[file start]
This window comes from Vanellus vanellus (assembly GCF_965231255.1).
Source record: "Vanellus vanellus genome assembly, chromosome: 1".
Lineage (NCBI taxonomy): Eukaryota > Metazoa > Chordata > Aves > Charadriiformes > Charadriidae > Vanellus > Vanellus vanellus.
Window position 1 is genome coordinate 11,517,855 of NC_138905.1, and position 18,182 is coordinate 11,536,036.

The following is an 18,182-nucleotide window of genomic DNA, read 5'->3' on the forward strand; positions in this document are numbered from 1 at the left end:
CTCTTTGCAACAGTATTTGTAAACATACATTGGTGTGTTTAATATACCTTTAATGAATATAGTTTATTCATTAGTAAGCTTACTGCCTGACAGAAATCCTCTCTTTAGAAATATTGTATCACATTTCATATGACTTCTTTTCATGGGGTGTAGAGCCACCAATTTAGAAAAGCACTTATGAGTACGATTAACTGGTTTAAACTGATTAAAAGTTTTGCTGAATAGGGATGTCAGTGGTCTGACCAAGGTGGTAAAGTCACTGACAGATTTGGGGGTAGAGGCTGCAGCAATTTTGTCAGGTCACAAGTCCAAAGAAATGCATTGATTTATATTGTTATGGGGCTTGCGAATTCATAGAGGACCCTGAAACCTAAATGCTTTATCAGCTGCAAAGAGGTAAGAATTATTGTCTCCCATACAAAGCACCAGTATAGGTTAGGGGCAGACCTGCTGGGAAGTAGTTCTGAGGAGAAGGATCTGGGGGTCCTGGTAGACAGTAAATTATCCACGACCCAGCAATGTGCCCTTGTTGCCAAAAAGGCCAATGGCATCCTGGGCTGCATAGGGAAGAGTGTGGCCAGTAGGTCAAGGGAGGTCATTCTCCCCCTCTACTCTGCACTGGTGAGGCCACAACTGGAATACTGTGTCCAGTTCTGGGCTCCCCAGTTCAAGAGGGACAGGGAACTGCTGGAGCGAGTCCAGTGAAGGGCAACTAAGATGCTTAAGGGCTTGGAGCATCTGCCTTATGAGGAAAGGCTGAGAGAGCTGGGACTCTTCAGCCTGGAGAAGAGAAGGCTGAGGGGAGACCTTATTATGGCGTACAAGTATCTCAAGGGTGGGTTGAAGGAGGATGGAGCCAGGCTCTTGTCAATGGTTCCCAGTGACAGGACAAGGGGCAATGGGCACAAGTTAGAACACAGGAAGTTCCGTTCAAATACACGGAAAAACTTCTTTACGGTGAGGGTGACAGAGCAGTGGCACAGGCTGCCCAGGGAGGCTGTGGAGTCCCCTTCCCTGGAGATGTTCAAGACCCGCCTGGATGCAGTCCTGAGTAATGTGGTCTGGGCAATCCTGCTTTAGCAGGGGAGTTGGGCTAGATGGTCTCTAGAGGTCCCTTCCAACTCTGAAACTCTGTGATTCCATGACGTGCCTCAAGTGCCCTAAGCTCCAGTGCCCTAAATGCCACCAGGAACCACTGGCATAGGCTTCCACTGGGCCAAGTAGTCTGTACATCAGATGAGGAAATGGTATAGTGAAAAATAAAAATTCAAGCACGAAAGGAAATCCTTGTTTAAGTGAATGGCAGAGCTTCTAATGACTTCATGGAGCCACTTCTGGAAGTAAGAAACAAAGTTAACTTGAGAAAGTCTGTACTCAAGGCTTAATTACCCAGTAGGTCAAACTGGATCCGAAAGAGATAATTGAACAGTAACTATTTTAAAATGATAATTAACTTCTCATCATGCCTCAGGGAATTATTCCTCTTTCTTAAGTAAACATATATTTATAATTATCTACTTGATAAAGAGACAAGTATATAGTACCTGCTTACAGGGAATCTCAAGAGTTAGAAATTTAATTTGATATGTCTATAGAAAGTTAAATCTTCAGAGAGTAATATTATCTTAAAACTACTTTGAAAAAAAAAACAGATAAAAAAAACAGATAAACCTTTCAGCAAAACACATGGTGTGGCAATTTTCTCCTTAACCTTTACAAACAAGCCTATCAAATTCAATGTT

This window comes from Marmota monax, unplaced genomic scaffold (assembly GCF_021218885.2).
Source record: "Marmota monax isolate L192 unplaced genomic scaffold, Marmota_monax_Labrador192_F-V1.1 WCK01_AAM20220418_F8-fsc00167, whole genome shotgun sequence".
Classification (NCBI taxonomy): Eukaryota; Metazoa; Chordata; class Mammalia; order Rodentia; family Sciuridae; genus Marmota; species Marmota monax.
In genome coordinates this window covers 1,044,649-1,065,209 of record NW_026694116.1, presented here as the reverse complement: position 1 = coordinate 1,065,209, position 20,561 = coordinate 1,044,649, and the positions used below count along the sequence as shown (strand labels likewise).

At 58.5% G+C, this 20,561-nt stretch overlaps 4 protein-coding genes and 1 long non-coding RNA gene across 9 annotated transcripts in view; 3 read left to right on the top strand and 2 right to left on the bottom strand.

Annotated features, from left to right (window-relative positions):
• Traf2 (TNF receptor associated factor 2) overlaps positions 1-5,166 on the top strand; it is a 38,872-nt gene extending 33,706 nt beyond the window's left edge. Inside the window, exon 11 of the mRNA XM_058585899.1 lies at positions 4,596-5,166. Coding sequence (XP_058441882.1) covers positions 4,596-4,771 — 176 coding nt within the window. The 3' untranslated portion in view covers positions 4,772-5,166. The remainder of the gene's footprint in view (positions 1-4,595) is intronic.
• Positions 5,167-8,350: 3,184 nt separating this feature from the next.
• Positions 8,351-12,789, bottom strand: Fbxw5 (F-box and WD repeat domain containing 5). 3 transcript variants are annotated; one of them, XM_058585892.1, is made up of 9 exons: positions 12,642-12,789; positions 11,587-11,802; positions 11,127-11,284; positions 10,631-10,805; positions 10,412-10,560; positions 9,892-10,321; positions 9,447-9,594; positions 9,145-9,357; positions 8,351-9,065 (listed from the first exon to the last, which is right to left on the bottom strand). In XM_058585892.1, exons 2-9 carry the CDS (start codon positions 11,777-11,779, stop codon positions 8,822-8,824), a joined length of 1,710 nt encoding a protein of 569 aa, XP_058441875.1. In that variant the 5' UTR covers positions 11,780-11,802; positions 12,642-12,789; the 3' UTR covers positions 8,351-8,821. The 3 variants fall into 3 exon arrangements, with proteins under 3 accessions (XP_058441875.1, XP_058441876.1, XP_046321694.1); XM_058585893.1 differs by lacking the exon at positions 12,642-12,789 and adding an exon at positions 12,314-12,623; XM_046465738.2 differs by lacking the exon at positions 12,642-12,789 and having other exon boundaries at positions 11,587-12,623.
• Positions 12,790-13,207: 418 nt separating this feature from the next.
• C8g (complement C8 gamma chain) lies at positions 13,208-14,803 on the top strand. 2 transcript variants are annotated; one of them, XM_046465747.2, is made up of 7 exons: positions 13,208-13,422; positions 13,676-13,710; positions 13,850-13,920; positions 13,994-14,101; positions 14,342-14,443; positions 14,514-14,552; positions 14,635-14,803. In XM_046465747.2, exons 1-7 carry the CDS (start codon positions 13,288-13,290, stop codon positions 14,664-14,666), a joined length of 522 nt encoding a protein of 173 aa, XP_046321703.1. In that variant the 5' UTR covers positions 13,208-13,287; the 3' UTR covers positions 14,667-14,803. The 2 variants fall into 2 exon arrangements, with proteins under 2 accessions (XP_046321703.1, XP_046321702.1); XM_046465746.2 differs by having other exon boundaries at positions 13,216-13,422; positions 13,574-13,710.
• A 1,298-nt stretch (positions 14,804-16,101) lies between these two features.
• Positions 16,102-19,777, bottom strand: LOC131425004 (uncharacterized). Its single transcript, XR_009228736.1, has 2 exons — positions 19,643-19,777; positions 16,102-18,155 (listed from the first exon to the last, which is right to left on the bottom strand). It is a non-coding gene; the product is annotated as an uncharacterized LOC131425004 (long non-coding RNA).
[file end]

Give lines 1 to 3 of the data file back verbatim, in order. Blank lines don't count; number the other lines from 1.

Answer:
This window comes from Vanellus vanellus (assembly GCF_965231255.1).
Source record: "Vanellus vanellus genome assembly, chromosome: 1".
Lineage (NCBI taxonomy): Eukaryota > Metazoa > Chordata > Aves > Charadriiformes > Charadriidae > Vanellus > Vanellus vanellus.